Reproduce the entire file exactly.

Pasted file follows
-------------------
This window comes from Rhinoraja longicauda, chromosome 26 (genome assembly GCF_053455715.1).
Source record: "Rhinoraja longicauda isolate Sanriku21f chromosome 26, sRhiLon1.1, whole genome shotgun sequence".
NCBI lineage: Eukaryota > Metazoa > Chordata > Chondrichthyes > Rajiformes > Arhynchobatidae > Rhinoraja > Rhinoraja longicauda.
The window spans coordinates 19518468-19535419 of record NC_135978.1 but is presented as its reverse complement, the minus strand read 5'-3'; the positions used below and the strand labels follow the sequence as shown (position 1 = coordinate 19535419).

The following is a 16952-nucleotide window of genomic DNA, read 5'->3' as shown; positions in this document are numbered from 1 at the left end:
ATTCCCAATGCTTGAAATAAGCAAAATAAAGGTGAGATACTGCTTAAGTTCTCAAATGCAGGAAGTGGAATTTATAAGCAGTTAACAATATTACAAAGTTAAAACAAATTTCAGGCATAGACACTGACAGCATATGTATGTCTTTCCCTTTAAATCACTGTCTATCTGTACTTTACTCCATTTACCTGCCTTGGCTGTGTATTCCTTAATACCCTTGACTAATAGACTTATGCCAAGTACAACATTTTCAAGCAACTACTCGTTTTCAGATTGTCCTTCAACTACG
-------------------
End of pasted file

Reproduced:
This window comes from Rhinoraja longicauda, chromosome 26 (genome assembly GCF_053455715.1).
Source record: "Rhinoraja longicauda isolate Sanriku21f chromosome 26, sRhiLon1.1, whole genome shotgun sequence".
NCBI lineage: Eukaryota > Metazoa > Chordata > Chondrichthyes > Rajiformes > Arhynchobatidae > Rhinoraja > Rhinoraja longicauda.
The window spans coordinates 19518468-19535419 of record NC_135978.1 but is presented as its reverse complement, the minus strand read 5'-3'; the positions used below and the strand labels follow the sequence as shown (position 1 = coordinate 19535419).

The following is a 16952-nucleotide window of genomic DNA, read 5'->3' as shown; positions in this document are numbered from 1 at the left end:
ATTCCCAATGCTTGAAATAAGCAAAATAAAGGTGAGATACTGCTTAAGTTCTCAAATGCAGGAAGTGGAATTTATAAGCAGTTAACAATATTACAAAGTTAAAACAAATTTCAGGCATAGACACTGACAGCATATGTATGTCTTTCCCTTTAAATCACTGTCTATCTGTACTTTACTCCATTTACCTGCCTTGGCTGTGTATTCCTTAATACCCTTGACTAATAGACTTATGCCAAGTACAACATTTTCAAGCAACTACTCGTTTTCAGATTGTCCTTCAACTACG